Some leftover thoughts from yesterday's news that we're officially in a recession:
This is shaping up as a long one. It's a year old, which means it's already outlasted the eight-month-long contraction sparked by the dot-com debacle. The early-90s recession, which was terrible for California but fairly tolerable in many parts of the U.S., also petered out after eight months.
You have to go back to the recession of 1981-82, which lasted 16 months, to find anything comparable to what we're living through now. Given the many predictions that things are still getting worse, it's pretty certain that this recession will match or top that one for duration. (National unemployment topped 10 percent in that one; the current U.S. rate is 6.5 percent). The 1973-75 recession also lasted 16 months and brings to mind fond memories of waiting in line for gasoline.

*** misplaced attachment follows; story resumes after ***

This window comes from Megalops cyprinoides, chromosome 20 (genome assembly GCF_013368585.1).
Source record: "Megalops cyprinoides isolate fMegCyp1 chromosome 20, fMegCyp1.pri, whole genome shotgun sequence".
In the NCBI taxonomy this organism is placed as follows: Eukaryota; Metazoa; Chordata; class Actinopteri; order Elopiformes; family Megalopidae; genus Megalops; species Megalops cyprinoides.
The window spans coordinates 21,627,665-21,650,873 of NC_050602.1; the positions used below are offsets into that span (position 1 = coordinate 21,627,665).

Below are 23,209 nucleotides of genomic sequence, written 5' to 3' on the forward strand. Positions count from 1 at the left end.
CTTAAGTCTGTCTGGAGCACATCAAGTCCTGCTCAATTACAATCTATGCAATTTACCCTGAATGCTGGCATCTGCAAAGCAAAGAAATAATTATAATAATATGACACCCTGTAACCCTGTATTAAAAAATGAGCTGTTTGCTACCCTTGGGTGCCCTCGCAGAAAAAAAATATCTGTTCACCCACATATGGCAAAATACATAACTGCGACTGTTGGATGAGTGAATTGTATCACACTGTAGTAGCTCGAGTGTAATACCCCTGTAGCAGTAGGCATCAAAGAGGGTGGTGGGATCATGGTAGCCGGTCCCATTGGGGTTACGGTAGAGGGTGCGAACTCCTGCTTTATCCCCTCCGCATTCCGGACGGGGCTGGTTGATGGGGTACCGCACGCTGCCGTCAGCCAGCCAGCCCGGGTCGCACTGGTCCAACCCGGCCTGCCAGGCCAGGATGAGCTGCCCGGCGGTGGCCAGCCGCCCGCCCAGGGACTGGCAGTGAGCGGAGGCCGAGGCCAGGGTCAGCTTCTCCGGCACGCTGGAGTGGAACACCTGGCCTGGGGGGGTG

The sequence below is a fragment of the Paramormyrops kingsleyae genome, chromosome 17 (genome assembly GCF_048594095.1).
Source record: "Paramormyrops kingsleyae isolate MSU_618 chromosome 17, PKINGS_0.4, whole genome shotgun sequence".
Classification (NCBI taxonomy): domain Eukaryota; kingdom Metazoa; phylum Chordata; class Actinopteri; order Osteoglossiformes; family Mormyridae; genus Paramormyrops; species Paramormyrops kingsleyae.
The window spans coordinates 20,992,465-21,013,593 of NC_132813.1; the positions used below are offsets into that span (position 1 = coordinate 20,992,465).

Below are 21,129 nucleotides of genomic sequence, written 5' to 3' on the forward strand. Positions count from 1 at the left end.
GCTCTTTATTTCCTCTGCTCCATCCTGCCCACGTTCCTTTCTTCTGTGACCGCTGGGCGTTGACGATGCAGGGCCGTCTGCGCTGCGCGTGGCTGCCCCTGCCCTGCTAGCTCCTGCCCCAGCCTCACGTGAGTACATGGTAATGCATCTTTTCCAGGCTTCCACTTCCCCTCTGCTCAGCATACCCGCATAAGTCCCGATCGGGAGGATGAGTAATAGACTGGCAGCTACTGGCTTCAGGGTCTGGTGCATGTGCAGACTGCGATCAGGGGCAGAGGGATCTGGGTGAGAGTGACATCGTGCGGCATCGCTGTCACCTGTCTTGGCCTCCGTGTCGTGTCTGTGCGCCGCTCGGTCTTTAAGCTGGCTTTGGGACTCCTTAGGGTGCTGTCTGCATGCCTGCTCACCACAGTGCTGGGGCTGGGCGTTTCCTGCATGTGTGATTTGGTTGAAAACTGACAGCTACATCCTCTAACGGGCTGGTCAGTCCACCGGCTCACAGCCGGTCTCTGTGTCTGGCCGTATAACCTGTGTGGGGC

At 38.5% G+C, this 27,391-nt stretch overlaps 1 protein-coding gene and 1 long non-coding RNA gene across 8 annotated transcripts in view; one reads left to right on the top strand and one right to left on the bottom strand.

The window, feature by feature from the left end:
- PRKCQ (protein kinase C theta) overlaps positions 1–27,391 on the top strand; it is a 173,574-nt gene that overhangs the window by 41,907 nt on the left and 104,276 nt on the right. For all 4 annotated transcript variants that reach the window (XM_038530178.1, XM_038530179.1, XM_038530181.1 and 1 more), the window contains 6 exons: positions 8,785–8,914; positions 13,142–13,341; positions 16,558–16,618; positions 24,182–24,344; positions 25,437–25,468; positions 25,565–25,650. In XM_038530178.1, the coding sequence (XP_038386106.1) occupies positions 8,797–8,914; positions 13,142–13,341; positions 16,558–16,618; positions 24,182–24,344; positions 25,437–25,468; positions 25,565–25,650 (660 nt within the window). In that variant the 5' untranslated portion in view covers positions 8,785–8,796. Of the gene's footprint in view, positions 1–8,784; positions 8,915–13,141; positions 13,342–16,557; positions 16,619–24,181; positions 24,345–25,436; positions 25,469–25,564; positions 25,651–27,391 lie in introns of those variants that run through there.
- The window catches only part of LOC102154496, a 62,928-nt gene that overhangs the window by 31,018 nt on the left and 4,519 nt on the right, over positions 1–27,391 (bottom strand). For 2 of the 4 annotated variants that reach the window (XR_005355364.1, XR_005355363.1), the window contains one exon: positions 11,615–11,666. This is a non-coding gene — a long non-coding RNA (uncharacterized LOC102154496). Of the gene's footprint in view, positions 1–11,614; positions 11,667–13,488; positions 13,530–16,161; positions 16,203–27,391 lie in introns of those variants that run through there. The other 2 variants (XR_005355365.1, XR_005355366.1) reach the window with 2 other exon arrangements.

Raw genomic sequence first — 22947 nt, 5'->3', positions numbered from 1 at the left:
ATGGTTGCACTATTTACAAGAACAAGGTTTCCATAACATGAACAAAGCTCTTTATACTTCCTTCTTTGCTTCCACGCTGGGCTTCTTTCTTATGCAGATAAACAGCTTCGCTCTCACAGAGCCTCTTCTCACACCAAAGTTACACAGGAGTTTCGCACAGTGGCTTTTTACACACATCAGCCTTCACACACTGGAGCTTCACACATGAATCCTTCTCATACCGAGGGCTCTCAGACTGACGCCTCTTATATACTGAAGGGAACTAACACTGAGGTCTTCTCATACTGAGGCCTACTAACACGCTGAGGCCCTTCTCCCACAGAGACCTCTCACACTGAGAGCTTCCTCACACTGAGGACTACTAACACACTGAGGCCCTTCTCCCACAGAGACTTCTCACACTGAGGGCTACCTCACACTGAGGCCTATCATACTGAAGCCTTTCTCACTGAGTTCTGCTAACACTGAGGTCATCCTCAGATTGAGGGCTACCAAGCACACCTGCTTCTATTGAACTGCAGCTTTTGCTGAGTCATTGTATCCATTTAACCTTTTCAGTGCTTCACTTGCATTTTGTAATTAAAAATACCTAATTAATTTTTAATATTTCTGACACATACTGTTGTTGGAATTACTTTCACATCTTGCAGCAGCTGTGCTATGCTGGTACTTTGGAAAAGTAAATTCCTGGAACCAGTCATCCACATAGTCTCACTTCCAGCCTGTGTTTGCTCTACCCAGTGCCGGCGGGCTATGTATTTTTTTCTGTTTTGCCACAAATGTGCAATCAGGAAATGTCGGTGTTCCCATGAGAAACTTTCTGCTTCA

Here's a list of recessions and expansions going back to the 1850s if you're interested, courtesy of the National Bureau of Economic Research. The NBER is the nonprofit group that actually tells us whether it's a recession or not.
When the current recession will end is anyone's guess. Jeff Michael, of the University of the Pacific, told me he expects the recovery to begin next fall. Economist Joshua Shapiro
It was interesting (for me and economists, anyway) to read the NBER's official declaration of the recession.. It's widely believed, and reported, that a recession consists of at least 2 straight quarters of shrinking Gross Domestic Product. Turns out it's more complicated than that. The NBER has a wide-ranging definition in which GDP is merely one factor.
The GDP actually grew during the first 2 quarters of 2008, but the NBER says the recession was alive and well during that period because income and other key indicators were falling.